Beet and White Bean Hummus with Sage

Beet and White Bean Hummus with Sage


There are a number of reasons why eating the rainbow—i.e., colorful foods—is beneficial to your health. With a variety of fresh and seasonal produce, your body takes in the kind of nutrients it needs to feel optimal in its environment. Think about what kinds of food you crave in the winter—creamy, maybe brownish, foods that taste like comfort and warmth. In the spring, we find near-translucent baby greens and alliums, which help our bodies shed anything that’s built up in winter. In summer, we long for fresh, juicy fruits and crunchy vegetables that require little effort to prepare, balancing nature’s heat and intensity.

But we don’t just eat with our mouths and stomachs. All our senses are involved in proper digestion, making color a kind of nutrient for the body, mind, and spirit. Prettier foods taste better—which is why we all love scrolling through social media for inspiration from well-plated, styled dishes. Nature has the upper hand when it comes to giving us eye-candy, though, especially in the form of one of my favorite ingredients: beets. Whether or not you love pink as much as I do, beets are among the happiest foods I know. They’re sweet like candy, filling, and leave their mark on your hands and your pee so you never forget how much you enjoyed them, even days later. Plus, they’re incredibly nourishing for your liver and blood (like all red foods), which is helpful during and right after menstruation, in the spring seasonal transition, or anytime you’re feeling like stress is creating a lot of toxins in your body that needs help being processed.


I chose white beans for the base of this hummus for a creamier texture and a somewhat lighter flavor than chickpeas, but if that’s what you’ve got on hand it will work just as well. Just make sure that you’ve cooked your beans really well so they’re almost mush (here’s a guide, though I left out the kombu in this recipe since I didn’t want the flavors to conflict).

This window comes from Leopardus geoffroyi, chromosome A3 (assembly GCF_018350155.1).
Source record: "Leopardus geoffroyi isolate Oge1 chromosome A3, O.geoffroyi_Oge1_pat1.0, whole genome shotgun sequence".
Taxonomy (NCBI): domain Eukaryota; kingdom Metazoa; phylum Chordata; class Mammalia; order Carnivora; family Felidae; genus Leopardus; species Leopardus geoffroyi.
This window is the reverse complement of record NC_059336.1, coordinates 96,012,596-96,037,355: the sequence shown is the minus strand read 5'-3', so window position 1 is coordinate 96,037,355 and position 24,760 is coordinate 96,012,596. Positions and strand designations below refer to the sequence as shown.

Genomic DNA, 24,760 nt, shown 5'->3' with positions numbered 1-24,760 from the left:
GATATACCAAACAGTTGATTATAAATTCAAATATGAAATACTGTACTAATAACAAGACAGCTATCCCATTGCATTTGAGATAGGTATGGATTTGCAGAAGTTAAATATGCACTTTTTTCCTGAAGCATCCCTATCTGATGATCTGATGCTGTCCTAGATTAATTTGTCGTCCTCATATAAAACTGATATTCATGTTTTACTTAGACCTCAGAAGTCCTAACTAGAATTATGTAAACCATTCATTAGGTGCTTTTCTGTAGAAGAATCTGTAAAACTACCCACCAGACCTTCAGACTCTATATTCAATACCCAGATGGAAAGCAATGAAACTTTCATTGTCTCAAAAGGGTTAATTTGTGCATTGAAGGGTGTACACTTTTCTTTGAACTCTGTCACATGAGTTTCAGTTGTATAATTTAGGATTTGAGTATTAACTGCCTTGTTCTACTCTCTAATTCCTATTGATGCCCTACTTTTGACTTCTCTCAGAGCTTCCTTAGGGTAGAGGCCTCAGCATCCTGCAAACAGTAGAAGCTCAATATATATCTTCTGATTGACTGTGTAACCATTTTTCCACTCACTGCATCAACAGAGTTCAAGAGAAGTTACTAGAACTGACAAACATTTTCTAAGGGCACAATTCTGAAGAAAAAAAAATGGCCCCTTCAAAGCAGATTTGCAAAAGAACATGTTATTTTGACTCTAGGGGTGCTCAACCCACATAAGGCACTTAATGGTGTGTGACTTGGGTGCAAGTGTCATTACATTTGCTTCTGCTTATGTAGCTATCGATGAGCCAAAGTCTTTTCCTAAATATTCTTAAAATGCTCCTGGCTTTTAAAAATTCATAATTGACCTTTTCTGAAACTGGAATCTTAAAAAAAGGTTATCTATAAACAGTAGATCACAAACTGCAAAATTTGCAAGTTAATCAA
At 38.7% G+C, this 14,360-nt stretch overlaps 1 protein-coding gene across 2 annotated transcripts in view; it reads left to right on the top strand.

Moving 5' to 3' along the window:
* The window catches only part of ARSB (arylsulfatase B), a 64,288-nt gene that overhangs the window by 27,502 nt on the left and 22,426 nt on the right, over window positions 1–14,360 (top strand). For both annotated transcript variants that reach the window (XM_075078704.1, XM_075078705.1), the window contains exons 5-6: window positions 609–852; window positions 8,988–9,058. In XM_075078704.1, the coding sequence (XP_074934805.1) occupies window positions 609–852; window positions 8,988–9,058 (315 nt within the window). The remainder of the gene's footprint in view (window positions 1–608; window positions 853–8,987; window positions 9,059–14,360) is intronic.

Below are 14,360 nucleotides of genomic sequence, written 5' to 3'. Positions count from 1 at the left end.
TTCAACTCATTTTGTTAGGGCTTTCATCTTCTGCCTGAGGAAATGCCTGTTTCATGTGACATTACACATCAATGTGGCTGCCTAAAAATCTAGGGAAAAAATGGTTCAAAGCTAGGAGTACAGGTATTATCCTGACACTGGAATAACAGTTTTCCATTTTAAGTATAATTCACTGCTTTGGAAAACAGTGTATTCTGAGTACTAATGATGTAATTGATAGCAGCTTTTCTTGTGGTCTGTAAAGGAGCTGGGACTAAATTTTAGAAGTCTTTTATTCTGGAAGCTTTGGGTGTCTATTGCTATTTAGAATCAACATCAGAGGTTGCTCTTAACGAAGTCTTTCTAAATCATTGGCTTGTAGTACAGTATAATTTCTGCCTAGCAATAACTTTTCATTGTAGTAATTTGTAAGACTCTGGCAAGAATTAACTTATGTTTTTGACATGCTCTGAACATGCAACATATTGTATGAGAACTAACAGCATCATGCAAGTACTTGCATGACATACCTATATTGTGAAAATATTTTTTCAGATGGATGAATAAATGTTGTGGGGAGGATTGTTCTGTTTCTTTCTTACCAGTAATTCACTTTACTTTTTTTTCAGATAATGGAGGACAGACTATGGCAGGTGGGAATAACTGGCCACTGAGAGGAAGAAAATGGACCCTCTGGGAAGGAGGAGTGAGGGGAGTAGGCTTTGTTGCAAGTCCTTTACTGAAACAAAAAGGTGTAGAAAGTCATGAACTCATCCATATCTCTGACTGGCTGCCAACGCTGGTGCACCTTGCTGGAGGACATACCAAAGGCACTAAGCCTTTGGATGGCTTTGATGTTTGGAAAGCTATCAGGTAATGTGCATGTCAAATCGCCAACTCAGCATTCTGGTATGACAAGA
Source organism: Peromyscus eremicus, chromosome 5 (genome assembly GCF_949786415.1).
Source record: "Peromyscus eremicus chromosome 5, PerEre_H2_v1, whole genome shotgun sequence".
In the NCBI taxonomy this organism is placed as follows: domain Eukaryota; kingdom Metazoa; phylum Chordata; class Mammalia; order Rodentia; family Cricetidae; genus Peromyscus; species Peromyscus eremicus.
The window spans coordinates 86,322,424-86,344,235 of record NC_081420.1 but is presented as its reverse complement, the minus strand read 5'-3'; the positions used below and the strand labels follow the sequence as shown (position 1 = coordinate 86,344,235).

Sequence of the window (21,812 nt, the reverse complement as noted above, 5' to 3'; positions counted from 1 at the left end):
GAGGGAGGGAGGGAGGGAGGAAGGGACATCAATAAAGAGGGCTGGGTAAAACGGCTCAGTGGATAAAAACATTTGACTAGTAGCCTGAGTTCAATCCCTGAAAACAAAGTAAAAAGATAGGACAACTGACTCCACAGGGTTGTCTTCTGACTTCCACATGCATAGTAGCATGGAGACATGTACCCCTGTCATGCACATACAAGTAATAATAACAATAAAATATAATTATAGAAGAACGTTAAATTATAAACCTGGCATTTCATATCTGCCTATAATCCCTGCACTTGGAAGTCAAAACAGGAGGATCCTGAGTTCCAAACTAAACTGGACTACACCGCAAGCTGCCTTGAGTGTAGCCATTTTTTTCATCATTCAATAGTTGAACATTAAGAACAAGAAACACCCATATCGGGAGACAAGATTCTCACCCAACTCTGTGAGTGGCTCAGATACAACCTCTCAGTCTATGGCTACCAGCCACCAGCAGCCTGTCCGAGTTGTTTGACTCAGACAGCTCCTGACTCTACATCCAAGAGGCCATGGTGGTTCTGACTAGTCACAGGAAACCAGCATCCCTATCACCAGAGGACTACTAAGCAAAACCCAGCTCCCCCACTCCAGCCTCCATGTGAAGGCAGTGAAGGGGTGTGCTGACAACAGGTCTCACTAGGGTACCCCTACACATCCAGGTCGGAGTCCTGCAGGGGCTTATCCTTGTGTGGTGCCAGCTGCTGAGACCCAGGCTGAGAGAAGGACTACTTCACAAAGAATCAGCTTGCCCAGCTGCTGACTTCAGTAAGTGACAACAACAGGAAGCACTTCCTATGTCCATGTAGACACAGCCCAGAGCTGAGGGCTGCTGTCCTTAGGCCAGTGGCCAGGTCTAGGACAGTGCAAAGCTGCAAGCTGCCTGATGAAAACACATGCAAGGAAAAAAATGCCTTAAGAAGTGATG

This recipe makes a modest amount, especially if you eat hummus like I do—more like a main than a dip. That means if you’re serving it for a party, or just want more, I recommend doubling the recipe.


Beet and White Bean Hummus with Sage

Cook Time 55 minutes
Servings 4 (2 cups)


  • 1 cup red beets (1-2 medium)
  • 2 cloves garlic
  • 1 tablespoon olive oil
  • 1 cup white beans (cooked or canned)
  • 1/4 cup tahini
  • 2 tablespoons lemon juice
  • 2 tablespoons fresh sage, chopped, plus more for garnish
  • 3 teaspoons thyme
  • 1 teaspoon fennel seeds
  • 1/2 teaspoon salt
  • black pepper
  • 1/4 cup water (from beans if making them yourself)


  • Preheat the oven to 425 degrees F. Cut your beets in half and place face-down on a baking sheet with the whole garlic cloves. Drizzle with the olive oil, cover the pan with tin foil, then roast for 45 minutes or until the beets are very soft when pierced with a knife. Let cool slightly before chopping into smaller pieces.
  • Add the tahini, garlic, and lemon juice to a food processor or blender. Blitz until smooth, about 2 minutes.
  • Add the beans, beets, and remaining spices. Blitz to combine, about 5-8 minutes, adding the water once the mixture is roughly chopped to help with the blending process. Taste to adjust the spices.
  • To serve, top with additional chopped sage, a squeeze of lemon juice, and a drizzle of olive oil as desired.


You may wish to roast more than 1 beet while you're at it, to have on hand for other recipes/meals. The 1 tablespoon of oil here was used on 4 medium beets when I roasted them.


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